Lastly, Bismarck’s final foreign policy, the Second Mediterranean Agreement of 1887, was mainly successful for due to the fact that he merely sponsored the act and did not become involved in its negotiations. By encouraging the agreement Bismarck managed to restrain Russia from assuming a provocative position in the Balkans, thus preventing both the possibility of a war between Austria and Russia as well as Bismarck from perhaps having to choose between the two.

However, these policies only ensured short-term successes for Germany and perhaps from the failures we can see that some of the long lasting effects of Bismarck’s policies were more serious.

The first major failure in Bismarck’s foreign policy was in his handling of the ‘War in Sight Crisis’ of 1875 when the French recovery and rearmament provoked Germany into a diplomatic crisis, this then escalated out of control, with the Chancellor prohibiting any trade with France and the papers predicting war. Finally Bismarck himself raised the spectre of war, which resulted in condemnation from Britain and Russia, and the realisation for Bismarck that a war on two fronts remained a possibility and that the other powers were suspicious of him and would not tolerate a growth in German power. The incident also failed in that Germany was forced to reassure France war was not a possibility, thus not only failing to isolate France but causing Bismarck great diplomatic humiliation throughout the continent. This is furthermore evidence that the Three Emperors League failed Bismarck, as it did not give him the support from Russia he had believed would be obtained from such an agreement.

Further humiliation for Bismarck came in 1878 in the form of the Congress of Berlin. Russia was forced to choose between a war with Britain or a revision of the proposed San Stefano Treaty concerning the Balkans. Although Germany remained neutral throughout the conference, this resulted in the Dreikaiserbund being dissolved, as Russia had hoped she could rely on Germany’s support, which was denied. Russia later blamed Bismarck for her diplomatic defeat and referred to the fiasco 1″ a coalition of the European powers against Russia under the leadership of Prince Bismarck”. Yet this was not the Conferences only failure as Bismarck had also failed to maintain the peace within Europe, thus making an enemy of Russia, and in the long-term the problems in the Balkans remained unresolved.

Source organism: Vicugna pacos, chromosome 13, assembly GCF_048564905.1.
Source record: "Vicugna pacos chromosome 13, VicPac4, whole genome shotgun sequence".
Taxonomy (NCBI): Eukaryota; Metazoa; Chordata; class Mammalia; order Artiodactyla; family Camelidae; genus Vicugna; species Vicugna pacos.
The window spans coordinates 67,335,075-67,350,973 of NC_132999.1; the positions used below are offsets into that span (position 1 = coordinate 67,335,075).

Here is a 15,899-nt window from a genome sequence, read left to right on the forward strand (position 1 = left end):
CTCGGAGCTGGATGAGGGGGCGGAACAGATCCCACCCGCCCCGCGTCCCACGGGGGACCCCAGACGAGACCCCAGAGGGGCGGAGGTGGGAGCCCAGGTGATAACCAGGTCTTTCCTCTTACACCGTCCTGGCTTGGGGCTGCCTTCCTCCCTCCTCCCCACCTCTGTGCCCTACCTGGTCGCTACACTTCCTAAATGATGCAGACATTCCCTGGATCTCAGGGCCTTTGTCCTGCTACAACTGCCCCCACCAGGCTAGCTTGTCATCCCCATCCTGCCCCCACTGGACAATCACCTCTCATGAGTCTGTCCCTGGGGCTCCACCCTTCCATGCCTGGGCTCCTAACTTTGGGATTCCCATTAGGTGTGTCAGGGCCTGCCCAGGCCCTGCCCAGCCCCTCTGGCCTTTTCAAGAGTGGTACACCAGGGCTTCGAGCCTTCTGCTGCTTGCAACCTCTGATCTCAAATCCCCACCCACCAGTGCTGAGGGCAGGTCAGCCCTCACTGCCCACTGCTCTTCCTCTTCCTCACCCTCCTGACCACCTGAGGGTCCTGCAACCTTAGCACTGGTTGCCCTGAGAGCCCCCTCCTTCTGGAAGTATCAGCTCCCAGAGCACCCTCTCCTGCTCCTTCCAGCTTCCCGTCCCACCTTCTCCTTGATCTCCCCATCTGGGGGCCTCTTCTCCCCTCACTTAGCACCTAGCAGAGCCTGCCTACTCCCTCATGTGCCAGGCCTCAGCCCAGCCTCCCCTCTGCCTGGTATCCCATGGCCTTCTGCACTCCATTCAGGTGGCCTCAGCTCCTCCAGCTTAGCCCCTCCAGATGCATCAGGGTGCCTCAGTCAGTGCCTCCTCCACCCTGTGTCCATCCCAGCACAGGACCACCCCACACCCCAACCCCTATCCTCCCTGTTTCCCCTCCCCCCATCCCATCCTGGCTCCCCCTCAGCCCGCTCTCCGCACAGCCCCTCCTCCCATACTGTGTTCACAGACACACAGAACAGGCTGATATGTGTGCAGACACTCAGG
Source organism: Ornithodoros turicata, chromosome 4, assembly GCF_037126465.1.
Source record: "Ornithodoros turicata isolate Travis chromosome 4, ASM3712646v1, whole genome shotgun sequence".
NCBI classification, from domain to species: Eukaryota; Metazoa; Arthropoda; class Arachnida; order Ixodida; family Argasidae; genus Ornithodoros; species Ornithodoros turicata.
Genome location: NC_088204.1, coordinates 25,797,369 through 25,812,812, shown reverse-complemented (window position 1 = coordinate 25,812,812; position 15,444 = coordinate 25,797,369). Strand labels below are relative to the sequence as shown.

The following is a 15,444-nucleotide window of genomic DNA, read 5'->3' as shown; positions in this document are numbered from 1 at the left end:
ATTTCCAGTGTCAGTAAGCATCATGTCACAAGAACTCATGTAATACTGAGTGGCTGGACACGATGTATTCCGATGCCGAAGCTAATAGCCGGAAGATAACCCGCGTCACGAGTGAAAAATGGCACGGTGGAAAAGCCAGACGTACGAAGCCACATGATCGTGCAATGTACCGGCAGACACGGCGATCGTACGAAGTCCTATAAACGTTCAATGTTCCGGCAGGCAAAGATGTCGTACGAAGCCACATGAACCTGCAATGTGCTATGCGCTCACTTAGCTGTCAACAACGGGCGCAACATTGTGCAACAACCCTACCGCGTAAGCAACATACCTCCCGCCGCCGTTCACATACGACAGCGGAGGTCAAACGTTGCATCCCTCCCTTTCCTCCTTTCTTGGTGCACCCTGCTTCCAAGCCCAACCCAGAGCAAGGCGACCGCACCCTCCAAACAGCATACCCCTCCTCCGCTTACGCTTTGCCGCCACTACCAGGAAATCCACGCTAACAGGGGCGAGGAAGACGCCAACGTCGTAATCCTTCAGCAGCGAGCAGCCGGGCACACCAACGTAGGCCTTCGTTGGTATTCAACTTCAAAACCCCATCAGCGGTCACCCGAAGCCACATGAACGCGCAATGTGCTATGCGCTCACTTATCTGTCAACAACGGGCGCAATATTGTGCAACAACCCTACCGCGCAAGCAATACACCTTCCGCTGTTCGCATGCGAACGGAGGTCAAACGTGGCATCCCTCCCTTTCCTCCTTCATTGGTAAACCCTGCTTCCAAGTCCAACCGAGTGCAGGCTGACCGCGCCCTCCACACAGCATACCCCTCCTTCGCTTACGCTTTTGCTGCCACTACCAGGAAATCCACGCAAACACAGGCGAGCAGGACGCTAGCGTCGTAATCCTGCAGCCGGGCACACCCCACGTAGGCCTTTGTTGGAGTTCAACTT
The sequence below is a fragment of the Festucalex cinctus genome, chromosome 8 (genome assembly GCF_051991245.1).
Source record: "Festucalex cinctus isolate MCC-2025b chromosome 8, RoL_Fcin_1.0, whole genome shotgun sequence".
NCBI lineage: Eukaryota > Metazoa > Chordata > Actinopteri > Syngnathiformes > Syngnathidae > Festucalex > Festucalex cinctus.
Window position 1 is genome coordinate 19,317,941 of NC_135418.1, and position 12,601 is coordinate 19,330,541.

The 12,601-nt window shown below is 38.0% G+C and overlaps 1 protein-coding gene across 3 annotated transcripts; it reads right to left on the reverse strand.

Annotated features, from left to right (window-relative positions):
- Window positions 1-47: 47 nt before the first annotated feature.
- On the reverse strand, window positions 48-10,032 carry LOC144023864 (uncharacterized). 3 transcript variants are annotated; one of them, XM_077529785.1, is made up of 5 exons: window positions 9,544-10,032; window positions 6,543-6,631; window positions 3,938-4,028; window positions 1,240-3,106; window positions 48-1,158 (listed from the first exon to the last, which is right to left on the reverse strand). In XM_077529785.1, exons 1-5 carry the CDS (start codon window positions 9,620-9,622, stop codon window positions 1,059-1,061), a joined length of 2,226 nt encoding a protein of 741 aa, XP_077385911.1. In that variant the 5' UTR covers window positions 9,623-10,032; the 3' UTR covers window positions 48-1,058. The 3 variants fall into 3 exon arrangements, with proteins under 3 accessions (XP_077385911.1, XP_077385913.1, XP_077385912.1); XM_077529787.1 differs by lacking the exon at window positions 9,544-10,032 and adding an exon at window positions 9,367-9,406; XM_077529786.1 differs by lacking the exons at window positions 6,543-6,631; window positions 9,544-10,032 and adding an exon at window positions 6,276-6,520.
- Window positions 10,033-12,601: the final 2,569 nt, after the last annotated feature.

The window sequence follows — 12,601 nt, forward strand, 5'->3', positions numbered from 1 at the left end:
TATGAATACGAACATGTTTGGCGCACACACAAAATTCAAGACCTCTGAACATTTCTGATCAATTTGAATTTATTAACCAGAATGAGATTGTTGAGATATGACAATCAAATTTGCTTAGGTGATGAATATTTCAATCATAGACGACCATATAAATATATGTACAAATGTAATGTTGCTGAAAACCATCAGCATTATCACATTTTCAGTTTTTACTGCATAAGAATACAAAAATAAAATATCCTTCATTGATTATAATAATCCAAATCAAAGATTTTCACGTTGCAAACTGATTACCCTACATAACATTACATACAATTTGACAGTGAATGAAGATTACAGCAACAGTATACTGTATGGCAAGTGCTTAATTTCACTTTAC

While successful in some ways for Bismarck’s foreign policy, the Three Emperors League was only short-term and failed to secure solutions to the enduring difficulties in the demising Ottoman Empire. This is also similar of the effects of the Triple Alliance, Reinsurance Treaty and Second Mediterranean Agreement, which though too had their success failed to obtain any long-term solutions.

The Triple Alliance failed to prevent a war on two fronts from Russia and France, as Italy was not a strong military ally able to match the combined forces of France and Russia, thus leaving Germany in a vulnerable position. The Reinsurance Treaty was very similar in that it was only short-term as France and Russia did eventually join in the ‘Entente’. Bismarck further created himself problems, as the Second Mediterranean Agreement left him with no alliance to Russia, and so creating possible problems for the future.

Finally by the end of Bismarck’s office in 1890 France still viewed Germany with contempt and searched for revenge, while the situation in the Balkans continued to flare as did the tension between Austria and Russia. This leads me to believe that although Bismarck’s foreign policy was successful in achieving his main objectives and solving problems in the short-term, all they did for the long-term was to simply delay the problems rather than resolving them. The Chancellor in fact made it difficult to maintain neutrality over the Balkans crisis in the long-term and it could even be said that too many alliances were made in an effort to obtain his goals, that it became too difficult to retain such a documented relationship with the other powers, and that perhaps Bismarck did not leave himself enough loose ends to play with the policies in the way he saw fit.

Conclusively, it was probably an advantage for Bismarck that he left office in 1890, as it left Kaiser William II with the resulting problems to resolve and he was able to leave behind the tangle of long-term problems he had created.

Bibliography:

* The Unification of Germany 1815-90 – Andrina Stiles

* Challenging History – European Powers 1815-1890

Plan

Intro – Germany’s political and economic situation in Europe post unification – 1871

Paragraph 1 – Bismarck’s main objectives in foreign policy and immediate problems he faced in Europe i.e. French desired revenge desire to isolate France etc

Paragraph 2 – Success in foreign policy e.g. prevented having to choose between Austria and Russia due to Dreikaiserbund

Paragraph 3 – Failures in foreign policy e.g. Congress of Berlin caused breakdown of Dreikaiserbund

Conclusion – Was Bismarck’s foreign policy a success? NO – only solved problems in the short-term and created further problems for the long-term

1 Challenging History – European Powers 1815-1890